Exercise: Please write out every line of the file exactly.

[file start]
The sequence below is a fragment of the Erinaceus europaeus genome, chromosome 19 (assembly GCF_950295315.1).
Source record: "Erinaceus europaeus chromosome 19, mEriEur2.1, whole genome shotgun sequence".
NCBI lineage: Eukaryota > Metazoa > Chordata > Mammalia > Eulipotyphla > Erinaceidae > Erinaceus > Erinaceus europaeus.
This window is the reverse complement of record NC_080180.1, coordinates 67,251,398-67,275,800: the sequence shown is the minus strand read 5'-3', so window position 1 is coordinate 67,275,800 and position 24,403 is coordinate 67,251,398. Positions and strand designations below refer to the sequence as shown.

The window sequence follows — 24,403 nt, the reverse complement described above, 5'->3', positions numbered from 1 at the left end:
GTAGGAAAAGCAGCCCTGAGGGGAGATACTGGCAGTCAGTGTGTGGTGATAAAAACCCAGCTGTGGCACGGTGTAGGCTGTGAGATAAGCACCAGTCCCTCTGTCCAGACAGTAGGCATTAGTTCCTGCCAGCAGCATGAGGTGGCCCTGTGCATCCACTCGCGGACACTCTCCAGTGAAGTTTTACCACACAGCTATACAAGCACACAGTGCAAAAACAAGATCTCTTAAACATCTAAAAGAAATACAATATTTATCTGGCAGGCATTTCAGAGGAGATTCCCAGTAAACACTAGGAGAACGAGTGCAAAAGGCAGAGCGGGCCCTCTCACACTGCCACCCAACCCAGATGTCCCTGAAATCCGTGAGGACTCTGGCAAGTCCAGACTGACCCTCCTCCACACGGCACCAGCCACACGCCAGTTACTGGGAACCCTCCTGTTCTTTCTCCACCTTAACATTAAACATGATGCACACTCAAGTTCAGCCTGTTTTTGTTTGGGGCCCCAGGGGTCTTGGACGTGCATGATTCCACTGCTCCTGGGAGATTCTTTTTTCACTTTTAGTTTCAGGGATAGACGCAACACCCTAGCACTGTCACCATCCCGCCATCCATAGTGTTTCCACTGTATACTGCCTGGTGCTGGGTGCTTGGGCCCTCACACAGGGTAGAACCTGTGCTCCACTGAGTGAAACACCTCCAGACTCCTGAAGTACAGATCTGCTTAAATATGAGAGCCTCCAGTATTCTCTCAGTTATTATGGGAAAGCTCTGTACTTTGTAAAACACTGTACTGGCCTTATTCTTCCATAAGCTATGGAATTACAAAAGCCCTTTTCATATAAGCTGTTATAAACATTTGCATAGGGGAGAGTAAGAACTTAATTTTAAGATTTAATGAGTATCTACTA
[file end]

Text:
The sequence below is a fragment of the Erinaceus europaeus genome, chromosome 19 (assembly GCF_950295315.1).
Source record: "Erinaceus europaeus chromosome 19, mEriEur2.1, whole genome shotgun sequence".
NCBI lineage: Eukaryota > Metazoa > Chordata > Mammalia > Eulipotyphla > Erinaceidae > Erinaceus > Erinaceus europaeus.
This window is the reverse complement of record NC_080180.1, coordinates 67,251,398-67,275,800: the sequence shown is the minus strand read 5'-3', so window position 1 is coordinate 67,275,800 and position 24,403 is coordinate 67,251,398. Positions and strand designations below refer to the sequence as shown.

The window sequence follows — 24,403 nt, the reverse complement described above, 5'->3', positions numbered from 1 at the left end:
GTAGGAAAAGCAGCCCTGAGGGGAGATACTGGCAGTCAGTGTGTGGTGATAAAAACCCAGCTGTGGCACGGTGTAGGCTGTGAGATAAGCACCAGTCCCTCTGTCCAGACAGTAGGCATTAGTTCCTGCCAGCAGCATGAGGTGGCCCTGTGCATCCACTCGCGGACACTCTCCAGTGAAGTTTTACCACACAGCTATACAAGCACACAGTGCAAAAACAAGATCTCTTAAACATCTAAAAGAAATACAATATTTATCTGGCAGGCATTTCAGAGGAGATTCCCAGTAAACACTAGGAGAACGAGTGCAAAAGGCAGAGCGGGCCCTCTCACACTGCCACCCAACCCAGATGTCCCTGAAATCCGTGAGGACTCTGGCAAGTCCAGACTGACCCTCCTCCACACGGCACCAGCCACACGCCAGTTACTGGGAACCCTCCTGTTCTTTCTCCACCTTAACATTAAACATGATGCACACTCAAGTTCAGCCTGTTTTTGTTTGGGGCCCCAGGGGTCTTGGACGTGCATGATTCCACTGCTCCTGGGAGATTCTTTTTTCACTTTTAGTTTCAGGGATAGACGCAACACCCTAGCACTGTCACCATCCCGCCATCCATAGTGTTTCCACTGTATACTGCCTGGTGCTGGGTGCTTGGGCCCTCACACAGGGTAGAACCTGTGCTCCACTGAGTGAAACACCTCCAGACTCCTGAAGTACAGATCTGCTTAAATATGAGAGCCTCCAGTATTCTCTCAGTTATTATGGGAAAGCTCTGTACTTTGTAAAACACTGTACTGGCCTTATTCTTCCATAAGCTATGGAATTACAAAAGCCCTTTTCATATAAGCTGTTATAAACATTTGCATAGGGGAGAGTAAGAACTTAATTTTAAGATTTAATGAGTATCTACTA